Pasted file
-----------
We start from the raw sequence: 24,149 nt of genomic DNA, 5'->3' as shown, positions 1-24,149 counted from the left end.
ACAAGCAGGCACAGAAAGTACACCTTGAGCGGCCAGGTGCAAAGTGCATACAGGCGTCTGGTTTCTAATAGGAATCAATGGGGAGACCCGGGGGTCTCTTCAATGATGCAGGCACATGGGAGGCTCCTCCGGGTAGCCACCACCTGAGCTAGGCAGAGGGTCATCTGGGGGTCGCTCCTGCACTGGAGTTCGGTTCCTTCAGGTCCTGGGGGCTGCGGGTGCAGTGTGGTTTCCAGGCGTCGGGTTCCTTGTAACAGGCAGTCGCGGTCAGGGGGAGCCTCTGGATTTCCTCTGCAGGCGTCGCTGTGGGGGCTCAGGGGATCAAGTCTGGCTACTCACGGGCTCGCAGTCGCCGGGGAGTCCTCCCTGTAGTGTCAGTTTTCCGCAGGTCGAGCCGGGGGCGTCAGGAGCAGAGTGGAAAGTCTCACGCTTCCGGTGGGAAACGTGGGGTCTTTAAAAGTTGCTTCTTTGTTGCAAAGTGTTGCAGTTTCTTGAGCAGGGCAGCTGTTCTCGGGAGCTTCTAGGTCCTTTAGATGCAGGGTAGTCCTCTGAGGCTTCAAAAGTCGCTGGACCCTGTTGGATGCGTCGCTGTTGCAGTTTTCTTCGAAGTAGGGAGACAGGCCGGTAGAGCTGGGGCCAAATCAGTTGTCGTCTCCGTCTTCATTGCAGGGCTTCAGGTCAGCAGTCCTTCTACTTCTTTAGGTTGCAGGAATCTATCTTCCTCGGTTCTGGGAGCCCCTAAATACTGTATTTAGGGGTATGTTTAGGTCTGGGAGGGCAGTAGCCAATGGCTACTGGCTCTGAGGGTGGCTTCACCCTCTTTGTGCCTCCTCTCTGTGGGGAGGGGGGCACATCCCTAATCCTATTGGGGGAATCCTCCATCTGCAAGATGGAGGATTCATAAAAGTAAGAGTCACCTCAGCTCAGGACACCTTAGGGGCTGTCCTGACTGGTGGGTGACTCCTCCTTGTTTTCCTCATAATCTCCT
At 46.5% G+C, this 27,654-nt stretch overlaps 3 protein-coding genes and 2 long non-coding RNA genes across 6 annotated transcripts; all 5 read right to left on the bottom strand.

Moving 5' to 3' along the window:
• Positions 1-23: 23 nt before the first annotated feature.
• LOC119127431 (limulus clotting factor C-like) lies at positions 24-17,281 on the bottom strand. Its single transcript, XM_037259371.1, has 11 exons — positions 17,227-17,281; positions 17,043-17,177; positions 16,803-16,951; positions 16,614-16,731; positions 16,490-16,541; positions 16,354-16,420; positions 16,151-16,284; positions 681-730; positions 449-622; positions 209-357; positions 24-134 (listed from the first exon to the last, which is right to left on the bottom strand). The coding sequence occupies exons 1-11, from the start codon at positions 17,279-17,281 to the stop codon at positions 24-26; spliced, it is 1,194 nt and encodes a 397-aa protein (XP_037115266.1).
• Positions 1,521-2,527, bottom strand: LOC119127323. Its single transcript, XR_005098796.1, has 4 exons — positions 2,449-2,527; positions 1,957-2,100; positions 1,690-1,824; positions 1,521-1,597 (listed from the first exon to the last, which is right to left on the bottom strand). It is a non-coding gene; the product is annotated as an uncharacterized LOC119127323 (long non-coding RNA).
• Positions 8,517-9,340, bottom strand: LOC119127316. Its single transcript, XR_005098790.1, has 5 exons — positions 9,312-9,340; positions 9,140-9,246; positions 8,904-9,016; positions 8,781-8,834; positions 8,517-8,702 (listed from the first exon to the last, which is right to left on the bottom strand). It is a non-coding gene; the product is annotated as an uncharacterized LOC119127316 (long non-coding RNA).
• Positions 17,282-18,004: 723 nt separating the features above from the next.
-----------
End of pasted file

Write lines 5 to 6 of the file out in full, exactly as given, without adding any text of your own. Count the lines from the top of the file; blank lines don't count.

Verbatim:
• Positions 1-23: 23 nt before the first annotated feature.
• LOC119127431 (limulus clotting factor C-like) lies at positions 24-17,281 on the bottom strand. Its single transcript, XM_037259371.1, has 11 exons — positions 17,227-17,281; positions 17,043-17,177; positions 16,803-16,951; positions 16,614-16,731; positions 16,490-16,541; positions 16,354-16,420; positions 16,151-16,284; positions 681-730; positions 449-622; positions 209-357; positions 24-134 (listed from the first exon to the last, which is right to left on the bottom strand). The coding sequence occupies exons 1-11, from the start codon at positions 17,279-17,281 to the stop codon at positions 24-26; spliced, it is 1,194 nt and encodes a 397-aa protein (XP_037115266.1).